In September, the director of the FDA Office of Women's Health, Susan Wood, M.D., resigned in protest after 15 years of working at the FDA. "I can no longer serve as staff when scientific and clinical evidence, fully evaluated and recommended for approval by the professional staff here, has been overruled," she wrote in an email to colleagues. The government announced her replacement, who turned out to be a man who'd spent the majority of his career in veterinary medicine.

"The current administration has shown a persistent pattern of bringing in incompetent leaders into critical positions," said Sen. Barbara Mikulksi to the Senate on Sept. 22. "We've seen it at FEMA. We've seen it at other agencies. And now it's true at FDA," The recent resignation of FDA commissioner Lester Crawford after 2 months as commissioner has highlighted FDA problems of late: the dangers of Vioxx, implantable defibrillators shorting out, the Plan B politicization and the inadequate rules protecting the public from mad cow. Clearly, the FDA is confused as to whose interests it is protecting: the public or the pharmaceutical and meat industries. Mikulski says that we cannot continue to politicize the FDA.

And are we supposed to believe that Karen Hughes--a speechwriter not known for being well-read or inquisitive, let alone knowledgeable in Mideast studies, is the most qualified person to improve our relationships with Muslim countries?

The toxic soup in New Orleans floodwaters resulted, in part, after toxic dumps were not adequately cleaned up--just covered up. Unfortunately, on this administration's clock, the Superfund Program, which made polluting companies contribute to the cleaning up of our nation's worst hazardous waste sites, has been severely underfunded and corporate polluters have been let off the hook.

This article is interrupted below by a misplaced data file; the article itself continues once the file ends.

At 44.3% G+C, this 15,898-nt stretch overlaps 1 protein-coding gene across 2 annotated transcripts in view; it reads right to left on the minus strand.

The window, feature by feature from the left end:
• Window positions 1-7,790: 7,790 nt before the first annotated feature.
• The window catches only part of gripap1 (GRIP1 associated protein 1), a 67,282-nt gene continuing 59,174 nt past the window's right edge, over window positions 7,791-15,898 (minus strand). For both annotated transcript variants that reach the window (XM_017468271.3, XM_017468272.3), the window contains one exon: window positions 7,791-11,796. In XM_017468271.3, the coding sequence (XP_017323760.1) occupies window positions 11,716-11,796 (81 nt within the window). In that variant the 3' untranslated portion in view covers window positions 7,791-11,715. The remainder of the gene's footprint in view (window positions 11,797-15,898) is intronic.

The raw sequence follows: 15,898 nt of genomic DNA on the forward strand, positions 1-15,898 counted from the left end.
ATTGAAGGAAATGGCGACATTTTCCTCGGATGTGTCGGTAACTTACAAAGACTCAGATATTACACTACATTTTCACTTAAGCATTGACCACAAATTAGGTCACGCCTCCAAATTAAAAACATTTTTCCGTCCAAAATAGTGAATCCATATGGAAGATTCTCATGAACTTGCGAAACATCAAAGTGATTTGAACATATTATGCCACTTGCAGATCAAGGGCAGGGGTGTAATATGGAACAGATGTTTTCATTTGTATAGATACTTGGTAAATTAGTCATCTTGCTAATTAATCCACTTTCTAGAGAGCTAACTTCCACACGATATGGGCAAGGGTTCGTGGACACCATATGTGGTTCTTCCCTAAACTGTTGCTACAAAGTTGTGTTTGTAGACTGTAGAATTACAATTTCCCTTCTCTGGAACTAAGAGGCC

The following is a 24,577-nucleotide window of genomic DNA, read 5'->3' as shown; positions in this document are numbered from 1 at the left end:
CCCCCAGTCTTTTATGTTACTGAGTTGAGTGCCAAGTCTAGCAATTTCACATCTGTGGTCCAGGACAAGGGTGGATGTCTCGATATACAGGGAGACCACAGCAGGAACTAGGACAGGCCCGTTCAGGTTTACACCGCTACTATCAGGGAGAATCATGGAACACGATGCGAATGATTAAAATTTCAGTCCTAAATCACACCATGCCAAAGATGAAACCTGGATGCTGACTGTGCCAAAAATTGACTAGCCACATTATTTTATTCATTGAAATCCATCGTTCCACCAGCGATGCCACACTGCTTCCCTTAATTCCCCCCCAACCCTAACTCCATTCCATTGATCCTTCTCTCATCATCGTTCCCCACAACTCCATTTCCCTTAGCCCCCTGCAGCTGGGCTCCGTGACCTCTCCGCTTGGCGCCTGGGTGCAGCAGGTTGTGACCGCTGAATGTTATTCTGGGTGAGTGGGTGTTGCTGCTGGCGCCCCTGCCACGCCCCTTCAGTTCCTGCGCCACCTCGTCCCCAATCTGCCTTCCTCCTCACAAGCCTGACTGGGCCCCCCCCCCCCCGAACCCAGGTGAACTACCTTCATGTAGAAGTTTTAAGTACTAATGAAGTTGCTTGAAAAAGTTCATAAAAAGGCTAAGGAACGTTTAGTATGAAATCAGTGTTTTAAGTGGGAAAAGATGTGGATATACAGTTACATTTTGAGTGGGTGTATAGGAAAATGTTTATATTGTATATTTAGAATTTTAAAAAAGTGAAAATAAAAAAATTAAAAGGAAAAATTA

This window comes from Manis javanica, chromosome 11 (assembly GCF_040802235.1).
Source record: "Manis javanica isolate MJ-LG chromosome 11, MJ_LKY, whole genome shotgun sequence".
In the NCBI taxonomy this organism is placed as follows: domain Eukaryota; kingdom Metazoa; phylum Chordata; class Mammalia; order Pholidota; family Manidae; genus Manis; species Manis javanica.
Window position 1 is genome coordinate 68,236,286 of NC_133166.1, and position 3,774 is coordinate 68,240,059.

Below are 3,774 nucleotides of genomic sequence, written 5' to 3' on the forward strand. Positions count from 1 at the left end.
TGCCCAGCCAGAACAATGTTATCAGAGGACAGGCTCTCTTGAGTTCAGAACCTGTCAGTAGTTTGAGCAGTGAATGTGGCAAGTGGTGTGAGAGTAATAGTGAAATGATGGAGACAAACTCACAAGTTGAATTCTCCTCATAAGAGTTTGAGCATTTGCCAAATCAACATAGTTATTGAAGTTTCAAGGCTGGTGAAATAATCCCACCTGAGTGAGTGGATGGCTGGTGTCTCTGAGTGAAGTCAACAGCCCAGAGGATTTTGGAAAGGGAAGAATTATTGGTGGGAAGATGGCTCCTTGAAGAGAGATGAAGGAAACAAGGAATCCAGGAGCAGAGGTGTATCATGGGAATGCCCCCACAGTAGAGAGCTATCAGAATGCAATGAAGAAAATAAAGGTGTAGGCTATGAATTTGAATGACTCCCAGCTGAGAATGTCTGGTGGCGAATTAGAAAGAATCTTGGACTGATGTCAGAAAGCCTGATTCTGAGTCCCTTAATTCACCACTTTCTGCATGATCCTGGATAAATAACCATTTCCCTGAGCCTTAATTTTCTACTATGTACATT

The role of government has been tilted to address a political agenda rather than a country's needs. This administration continues to put science aside in favor of political considerations. It has used its power to intrude in the most personal of decisions, interfering in the realm of modern medicine by withholding federal funds from scientists who are working to cure the most serious diseases--Parkinson's, Alzheimer's, diabetes and cancer--and meddling with scientific facts, even re-writing environmental reports on the human effects on global warming and re-studying ad infinitum the effects of snowmobiles in national parks until they concoct the results they want. This is akin to recreating and cherry-picking intelligence to fit the war plan.

Americans care about helping those less fortunate; this is what compassion is all about. Americans also support science and overwhelmingly support stem cell research. Precious time has been lost waiting for this president to understand that science must trump politics if we are truly concerned about alleviating suffering.

Published: October 01, 2005
Issue: November 2005